In this episode of The Structural Engineering Channel podcast, we talk to Steven Nolan, P.E., a bridge engineer at the Florida Department of Transportation. Steven talks about the Halls River Bridge project (HRB project), which is a project that was recently constructed in Florida that displayed 12 items that were the first of a kind for a bridge. Many of these firsts were related to new and innovative materials and technology.
Here Are Some of the Questions We Ask Steven in This Episode:
- Can you provide us with an overview of the Halls River Bridge project?
- Could you please tell us about the funding of the project?
- Was it mostly the Hybrid-Composite Beams (HCB) that were used during the replacement, or were carbon fiber-reinforced polymer (CFRP) and glass fiber-reinforced polymer (GFRP) bars and stirrups also used?
- What are the advantages of using CFRP and GFRP instead of the epoxy coating rebar?
- From a design perspective, what does using a new material entail?
- Are you expecting maintenance on this type of bridge?
- What were the construction challenges you had on this project?
Here Are Some of the Key Points Discussed About the Halls River Bridge Project:
- The bridge that was there before the Halls River Bridge was constructed in 1954. It was functionally obsolete and was starting to become structurally insufficient due to corrosion.
- Some of the challenges in this environment were the salinity of the water. Another issue of concern was how to provide a structure that had little to no maintenance for the local county.
- The Halls River Bridge project grew into several different demonstrations of advanced technology for bridge applications.
- There are allocations set aside at the federal level to assist local cities and counties financially, and that is how this bridge replacement was funded through the local group replacement program. The cost of the bridge was 100% funded by the federal government, and no state money was allowed to be used for the construction of the bridge.
- A combination of beams was used in the construction of the bridge, including HCB beams, CFRP and GFRP strands and stirrups, and FRP bars and strands. That is what makes this project unique: every element has some form of FRP composite.
- Epoxy coating provides a barrier and can provide a maximum life of protection for the structures. However, FRP materials are immune to chlorides and corrosion. With epoxy coating, the concrete can still degrade, but with FRP materials, the concrete is much more durable.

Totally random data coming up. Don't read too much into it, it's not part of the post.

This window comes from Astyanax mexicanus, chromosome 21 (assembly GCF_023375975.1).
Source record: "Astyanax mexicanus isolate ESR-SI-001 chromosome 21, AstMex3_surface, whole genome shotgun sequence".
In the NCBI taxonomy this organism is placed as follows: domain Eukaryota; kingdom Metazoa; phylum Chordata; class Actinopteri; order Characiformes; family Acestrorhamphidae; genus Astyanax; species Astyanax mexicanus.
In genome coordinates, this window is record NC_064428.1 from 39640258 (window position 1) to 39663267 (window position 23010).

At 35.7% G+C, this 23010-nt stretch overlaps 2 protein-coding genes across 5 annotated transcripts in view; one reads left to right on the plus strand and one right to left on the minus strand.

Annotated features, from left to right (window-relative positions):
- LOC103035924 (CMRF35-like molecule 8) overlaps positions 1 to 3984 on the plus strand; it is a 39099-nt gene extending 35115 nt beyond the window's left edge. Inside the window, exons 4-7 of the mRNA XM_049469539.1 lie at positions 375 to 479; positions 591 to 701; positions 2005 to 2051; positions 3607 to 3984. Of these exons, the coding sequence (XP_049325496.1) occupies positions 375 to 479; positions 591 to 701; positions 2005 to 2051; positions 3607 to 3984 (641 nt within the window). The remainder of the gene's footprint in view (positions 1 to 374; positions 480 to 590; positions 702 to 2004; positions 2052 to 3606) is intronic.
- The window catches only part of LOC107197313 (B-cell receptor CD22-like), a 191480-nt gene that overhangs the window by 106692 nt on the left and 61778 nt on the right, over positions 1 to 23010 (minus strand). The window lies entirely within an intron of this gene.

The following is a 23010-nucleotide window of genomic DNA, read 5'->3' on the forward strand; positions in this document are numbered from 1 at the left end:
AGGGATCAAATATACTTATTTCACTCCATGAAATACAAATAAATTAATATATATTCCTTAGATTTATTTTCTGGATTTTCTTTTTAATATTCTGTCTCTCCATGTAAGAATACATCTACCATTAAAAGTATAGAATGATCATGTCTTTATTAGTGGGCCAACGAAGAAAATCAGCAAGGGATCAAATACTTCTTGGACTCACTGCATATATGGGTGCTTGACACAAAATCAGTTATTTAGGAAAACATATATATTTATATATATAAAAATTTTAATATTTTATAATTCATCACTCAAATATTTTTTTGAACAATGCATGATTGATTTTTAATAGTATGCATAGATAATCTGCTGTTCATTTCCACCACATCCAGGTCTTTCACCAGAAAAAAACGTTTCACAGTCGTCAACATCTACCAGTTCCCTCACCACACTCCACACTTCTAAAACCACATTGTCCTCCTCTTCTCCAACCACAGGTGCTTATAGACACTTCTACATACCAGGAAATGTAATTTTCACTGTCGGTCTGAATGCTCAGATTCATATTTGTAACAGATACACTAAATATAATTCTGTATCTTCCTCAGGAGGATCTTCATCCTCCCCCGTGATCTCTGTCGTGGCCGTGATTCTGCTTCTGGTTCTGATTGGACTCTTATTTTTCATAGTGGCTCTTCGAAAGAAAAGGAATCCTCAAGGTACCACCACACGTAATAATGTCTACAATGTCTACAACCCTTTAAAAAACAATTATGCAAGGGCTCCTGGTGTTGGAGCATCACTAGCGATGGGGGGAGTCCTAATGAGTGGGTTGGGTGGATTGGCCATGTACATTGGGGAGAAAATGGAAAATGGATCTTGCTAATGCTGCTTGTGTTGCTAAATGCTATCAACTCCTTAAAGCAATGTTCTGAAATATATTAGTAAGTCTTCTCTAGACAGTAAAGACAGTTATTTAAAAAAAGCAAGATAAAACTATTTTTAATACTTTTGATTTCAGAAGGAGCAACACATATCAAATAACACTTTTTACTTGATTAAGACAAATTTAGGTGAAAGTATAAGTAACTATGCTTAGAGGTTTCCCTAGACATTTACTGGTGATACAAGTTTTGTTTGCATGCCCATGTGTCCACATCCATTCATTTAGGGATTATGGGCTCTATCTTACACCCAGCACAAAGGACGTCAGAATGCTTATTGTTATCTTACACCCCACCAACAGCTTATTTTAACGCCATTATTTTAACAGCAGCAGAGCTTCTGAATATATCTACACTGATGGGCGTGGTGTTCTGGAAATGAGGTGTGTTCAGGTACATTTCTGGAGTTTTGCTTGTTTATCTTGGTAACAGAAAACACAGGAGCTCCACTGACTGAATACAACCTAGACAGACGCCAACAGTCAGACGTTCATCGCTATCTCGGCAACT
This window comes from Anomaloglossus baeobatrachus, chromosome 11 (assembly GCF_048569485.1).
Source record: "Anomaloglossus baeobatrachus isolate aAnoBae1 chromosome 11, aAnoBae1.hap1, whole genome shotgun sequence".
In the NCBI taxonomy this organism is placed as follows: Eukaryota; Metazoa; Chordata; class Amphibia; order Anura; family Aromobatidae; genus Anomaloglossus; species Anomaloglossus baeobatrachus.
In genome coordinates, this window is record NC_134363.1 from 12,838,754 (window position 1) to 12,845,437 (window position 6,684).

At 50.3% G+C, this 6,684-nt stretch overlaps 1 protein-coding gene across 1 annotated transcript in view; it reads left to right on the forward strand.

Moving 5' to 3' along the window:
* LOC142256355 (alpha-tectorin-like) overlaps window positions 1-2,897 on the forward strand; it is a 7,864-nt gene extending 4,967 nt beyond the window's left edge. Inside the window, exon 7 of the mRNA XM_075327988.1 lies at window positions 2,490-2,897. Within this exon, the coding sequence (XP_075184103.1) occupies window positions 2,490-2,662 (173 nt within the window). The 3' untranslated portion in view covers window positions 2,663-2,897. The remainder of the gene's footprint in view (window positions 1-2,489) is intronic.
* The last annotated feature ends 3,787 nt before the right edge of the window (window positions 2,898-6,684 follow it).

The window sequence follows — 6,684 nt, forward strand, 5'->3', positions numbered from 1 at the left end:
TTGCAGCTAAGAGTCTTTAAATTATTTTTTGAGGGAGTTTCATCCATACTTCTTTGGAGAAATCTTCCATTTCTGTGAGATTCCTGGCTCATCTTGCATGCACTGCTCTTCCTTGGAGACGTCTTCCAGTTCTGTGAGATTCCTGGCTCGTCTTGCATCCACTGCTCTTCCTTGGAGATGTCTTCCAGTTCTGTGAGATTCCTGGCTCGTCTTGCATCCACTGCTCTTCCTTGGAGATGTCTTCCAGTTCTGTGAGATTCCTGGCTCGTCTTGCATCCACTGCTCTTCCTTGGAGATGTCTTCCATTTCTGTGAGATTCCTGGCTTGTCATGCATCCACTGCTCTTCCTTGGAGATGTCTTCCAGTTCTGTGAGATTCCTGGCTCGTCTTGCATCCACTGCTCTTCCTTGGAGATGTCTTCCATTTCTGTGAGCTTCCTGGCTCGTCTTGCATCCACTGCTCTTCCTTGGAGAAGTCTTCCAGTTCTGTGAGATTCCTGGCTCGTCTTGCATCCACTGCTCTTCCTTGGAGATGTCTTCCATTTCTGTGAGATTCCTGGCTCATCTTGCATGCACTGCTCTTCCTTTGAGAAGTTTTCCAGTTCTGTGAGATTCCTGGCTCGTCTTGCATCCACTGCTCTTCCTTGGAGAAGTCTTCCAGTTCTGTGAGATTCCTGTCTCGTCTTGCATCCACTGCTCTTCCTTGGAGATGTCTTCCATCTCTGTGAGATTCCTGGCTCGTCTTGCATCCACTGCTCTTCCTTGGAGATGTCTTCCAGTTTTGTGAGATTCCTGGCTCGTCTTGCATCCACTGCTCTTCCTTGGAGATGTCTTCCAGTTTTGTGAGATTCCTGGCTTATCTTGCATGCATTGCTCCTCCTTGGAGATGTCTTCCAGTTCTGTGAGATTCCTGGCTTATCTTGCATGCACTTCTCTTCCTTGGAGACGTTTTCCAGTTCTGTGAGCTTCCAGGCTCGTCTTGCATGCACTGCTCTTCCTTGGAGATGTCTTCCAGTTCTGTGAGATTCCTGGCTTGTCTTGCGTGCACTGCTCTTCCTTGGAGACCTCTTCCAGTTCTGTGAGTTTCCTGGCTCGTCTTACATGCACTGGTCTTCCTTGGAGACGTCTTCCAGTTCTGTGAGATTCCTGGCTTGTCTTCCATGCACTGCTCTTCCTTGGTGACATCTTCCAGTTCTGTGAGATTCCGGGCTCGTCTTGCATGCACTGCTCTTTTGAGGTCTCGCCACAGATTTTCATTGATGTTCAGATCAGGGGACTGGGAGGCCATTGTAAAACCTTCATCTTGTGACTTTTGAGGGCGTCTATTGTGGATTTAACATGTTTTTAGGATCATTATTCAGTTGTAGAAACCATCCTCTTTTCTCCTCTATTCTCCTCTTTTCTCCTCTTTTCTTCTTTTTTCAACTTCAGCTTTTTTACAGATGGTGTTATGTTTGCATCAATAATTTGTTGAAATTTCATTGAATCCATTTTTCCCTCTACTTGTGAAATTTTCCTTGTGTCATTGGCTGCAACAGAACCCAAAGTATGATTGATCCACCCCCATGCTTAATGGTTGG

- The first FRP-reinforced bridges were built 30 years ago in Germany. Some of the materials we use today haven’t really changed that much in form since then, and most of the principles remain the same.
- We are not expecting to do any maintenance on this bridge for the next 50 to 75 years. There is, however, mandatory two-year inspections required by the federal government to check for any deficiencies in the newer structures.
- At the beginning of the project, we had many geotechnical challenges that caused some delays. Some of the lessons learned throughout this project were to have some pre-approved materials and redundancy in the supply chain and material types.
Here Are the Twelve Firsts in Structural Engineering on the Halls River Bridge:
- Complete Vehicular Highway Bridge—every component contained FRP of some form
- 36 ~ driven piles of 18’x18’ CFRP piles (2,571’)
- 6 ~ CR pile splices using epoxy dowelled plus (5×42’) unplanned and (1’x42’) preplanned
- 6 ~ GFRP RC bent caps
- 1-dowelled GFRP-RC traffic railing
- 13 ~ NSM strengthening of the deck with GFRP/epoxy grout
- 246 ft. white cement traffic railing
- 246 ft. 60% GGBS concrete traffic railing
- CFRP-PC/GFRP-RC sheet piles and deadman anchors (6,251’)
- Seawater concrete in 75% bulkhead caps (SWC 75 CY) (NWC 16 CY)
- Recycle asphalt aggregate/GFRP-RC 5 ft. retaining wall (6 CY)
- Recycle concrete aggregate/GFRP-RC in 5 ft. retaining wall (6 CY)
More Details in This Episode…
About Steven Nolan
Steven Nolan has been a registered Professional Engineer in Florida since 2001. He received his engineering degree from the University of New South Wales, Sydney, Australia, in 1989, then worked for a heavy civil contractor for several years before emigrating to the USA in 1996 and joining the Florida Department of Transportation. Steve currently leads the implementation of advanced materials for bridge applications within the FDOT State Structures Design Office. He also provides technical support for FDOT members on AASHTO’s T-6 (FRP Composites) and T-10 (Concrete Design) Committees on Structures and Bridges. Steve has co-authored and presented numerous papers on FRP and prestressed concrete related to bridges and coastal structures.
Structural Engineering Life
Engineering Management Accelerator Workshop (Online) | 5 PDHs
2017 HRB-FRP Workshop
2018 TRB Annual Conference Presentation
2018 International Bridge Conference – W4 “Beyond Halls River Bridge”
2019 ACEM-ASTM “Life-Cycle Cost and Life-Cycle Assessment Analysis at the Design Stage of a Fiber-Reinforced Polymer-Reinforced
Concrete Bridge in Florida”
2019 SIE Journal “Cost and Environmental Analyses of Reinforcement Alternatives for a Concrete Bridge”
Connect with Steven Nolan
Florida Department of Transportation
This episode is brought to you by CSI, Computers and Structures, Inc. which is recognized globally as the pioneering leader in software tools for structural and earthquake engineering. You can learn more about them at www.csiamerica.com
Please leave your comments or questions in the section below on the Halls River Bridge project.
To your success,
Anthony Fasano, PE, LEED AP & Matthew Picardal P.E.
Hosts of The Structural Engineering Podcast